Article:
Nepotism at Turnpike Commission

Tom Barnes in the Post-Gazette with a great story on nepotism and patronage at the Turnpike Commission.

Rather than deny political favoritism in hiring (as they did last week), Turnpike spokesmen are now using the “Eh, nepotism and patronage, that ain’t so bad” defense.

Such talk infuriates Philadelphia lawyer Timothy Carson, one of the five turnpike commissioners. Mr. Carson said that many state agencies, not just the turnpike, get recommendations for hiring from various politicians and do hire some of them. …

“We make no secret of the fact that, like other agencies of government, we get recommendations [for employees] from elected officials. “

Like Mr. Carson, Mr. Brimmeier [Turnpike Executive Director] readily admits hiring relatives of some politicians. …

“I’ve never denied that when a job applicant comes to me and has a reference from a politician, I follow it up,” he added. “If I find out that he or she is a good person and can do the job, I’ll hire them. I’m not ashamed of anything I’ve done.”

Mr. Brimmeier also makes no bones about giving opportunities to members of his own family.

He hired a cousin, Edward Schauer, as a turnpike plumber. … He hired Shawn Linder, “the son of my godmother,” who had a computer science degree, to work in the Information Technology section, “but I fired him after a couple weeks because he didn’t show up for work and his supervisor complained to me.” … A sister, Bonnie, is a lawyer who worked in 2005 for Meyer Darragh, which the turnpike sometimes uses for outside legal work. … Another sister, Jan, is an architect who has worked for an engineering company that’s done work for the turnpike. But she doesn’t work directly for the turnpike. “I can’t prevent my family from making a living just because I’m director of the turnpike,” Mr. Brimmeier snapped. “My whole family would have to move out of state.” …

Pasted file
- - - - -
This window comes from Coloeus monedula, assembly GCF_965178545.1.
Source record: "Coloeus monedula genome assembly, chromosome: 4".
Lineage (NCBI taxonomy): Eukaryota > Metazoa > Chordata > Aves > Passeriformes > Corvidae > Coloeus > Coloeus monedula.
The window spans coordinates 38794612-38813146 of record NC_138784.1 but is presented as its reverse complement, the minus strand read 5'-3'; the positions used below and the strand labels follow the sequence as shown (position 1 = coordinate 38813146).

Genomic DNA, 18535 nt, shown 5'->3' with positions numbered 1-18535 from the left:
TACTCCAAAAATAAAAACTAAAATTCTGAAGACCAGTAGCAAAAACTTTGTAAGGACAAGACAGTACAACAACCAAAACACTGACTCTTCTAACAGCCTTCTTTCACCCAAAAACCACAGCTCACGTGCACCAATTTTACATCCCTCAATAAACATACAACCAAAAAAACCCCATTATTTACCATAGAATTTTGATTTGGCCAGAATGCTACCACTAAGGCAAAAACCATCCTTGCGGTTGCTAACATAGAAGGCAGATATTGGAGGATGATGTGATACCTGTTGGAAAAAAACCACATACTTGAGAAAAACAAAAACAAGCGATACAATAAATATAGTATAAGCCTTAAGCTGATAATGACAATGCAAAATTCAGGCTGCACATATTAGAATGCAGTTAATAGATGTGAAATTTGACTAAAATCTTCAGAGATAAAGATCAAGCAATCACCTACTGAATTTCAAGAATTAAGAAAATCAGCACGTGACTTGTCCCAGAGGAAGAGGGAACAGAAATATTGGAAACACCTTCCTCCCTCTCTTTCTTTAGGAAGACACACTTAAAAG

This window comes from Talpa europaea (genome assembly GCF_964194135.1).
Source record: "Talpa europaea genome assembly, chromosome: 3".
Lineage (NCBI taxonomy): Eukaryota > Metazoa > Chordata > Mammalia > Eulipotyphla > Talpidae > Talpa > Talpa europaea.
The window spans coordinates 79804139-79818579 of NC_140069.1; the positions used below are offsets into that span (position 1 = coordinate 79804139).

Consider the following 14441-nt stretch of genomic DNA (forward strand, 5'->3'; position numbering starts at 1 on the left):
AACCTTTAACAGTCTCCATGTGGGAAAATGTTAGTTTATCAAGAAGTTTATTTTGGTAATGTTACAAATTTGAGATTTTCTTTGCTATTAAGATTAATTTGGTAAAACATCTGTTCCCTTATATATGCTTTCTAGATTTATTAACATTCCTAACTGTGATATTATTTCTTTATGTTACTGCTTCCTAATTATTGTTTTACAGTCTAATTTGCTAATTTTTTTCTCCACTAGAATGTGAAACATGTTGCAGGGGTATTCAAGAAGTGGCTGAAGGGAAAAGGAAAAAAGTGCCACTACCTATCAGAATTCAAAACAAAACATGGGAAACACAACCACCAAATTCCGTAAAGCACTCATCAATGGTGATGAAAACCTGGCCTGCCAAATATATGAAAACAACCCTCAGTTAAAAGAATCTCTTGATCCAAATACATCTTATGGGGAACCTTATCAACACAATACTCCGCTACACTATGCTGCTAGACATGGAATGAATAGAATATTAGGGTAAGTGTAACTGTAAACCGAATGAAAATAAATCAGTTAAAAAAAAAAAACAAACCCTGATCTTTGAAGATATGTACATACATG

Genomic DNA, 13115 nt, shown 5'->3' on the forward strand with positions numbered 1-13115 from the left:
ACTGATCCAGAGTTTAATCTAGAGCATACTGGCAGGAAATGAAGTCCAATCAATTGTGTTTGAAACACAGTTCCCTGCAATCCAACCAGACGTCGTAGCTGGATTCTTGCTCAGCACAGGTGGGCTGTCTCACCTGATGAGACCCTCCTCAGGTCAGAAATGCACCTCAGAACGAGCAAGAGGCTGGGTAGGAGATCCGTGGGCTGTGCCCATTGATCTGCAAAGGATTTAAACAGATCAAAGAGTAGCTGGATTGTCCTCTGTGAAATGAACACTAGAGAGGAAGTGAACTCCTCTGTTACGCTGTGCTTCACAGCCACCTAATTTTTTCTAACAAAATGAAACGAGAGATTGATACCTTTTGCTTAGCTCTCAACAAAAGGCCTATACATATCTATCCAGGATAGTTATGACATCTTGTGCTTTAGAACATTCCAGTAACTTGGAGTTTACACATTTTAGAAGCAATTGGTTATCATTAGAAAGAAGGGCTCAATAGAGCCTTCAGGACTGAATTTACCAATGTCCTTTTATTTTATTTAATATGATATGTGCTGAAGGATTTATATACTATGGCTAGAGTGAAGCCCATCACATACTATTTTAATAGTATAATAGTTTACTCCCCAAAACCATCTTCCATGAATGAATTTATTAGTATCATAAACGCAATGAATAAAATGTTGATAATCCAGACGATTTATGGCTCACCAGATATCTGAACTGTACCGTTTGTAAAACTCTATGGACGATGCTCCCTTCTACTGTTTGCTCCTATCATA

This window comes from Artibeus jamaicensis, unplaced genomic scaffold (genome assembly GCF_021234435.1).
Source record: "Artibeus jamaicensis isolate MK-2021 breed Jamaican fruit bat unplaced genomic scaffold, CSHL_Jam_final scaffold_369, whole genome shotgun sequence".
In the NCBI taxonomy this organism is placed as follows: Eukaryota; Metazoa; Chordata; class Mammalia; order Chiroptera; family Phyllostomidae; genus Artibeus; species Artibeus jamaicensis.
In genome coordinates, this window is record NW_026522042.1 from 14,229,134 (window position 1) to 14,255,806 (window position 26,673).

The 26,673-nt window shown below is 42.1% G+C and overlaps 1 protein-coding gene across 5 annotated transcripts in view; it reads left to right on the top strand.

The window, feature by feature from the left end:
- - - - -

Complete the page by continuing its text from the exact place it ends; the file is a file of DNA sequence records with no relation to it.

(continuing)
Questions also have been raised about $220,000 the turnpike paid in 2003-04 to a consultant, Michael Palermo, a turnpike administrator in the 1970s and ’80s and a friend of indicted state Sen. Vincent Fumo, D-Philadelphia. The federal indictment said investigators could find no discernible work Mr. Palermo had done for the turnpike, but he had apparently run Mr. Fumo’s 100-acre farm north of Harrisburg.

However, both Mr. Brimmeier and Mr. Carson said Mr. Palermo helped on important issues, such as implementing electronic toll collection (EZ Pass) and helping with the new travel plaza contract.

“Mike Palermo is a bright guy and he was knowledgeable about turnpike business,” said Mr. Carson. “There’s no question he had political relationships but he was a good resource.”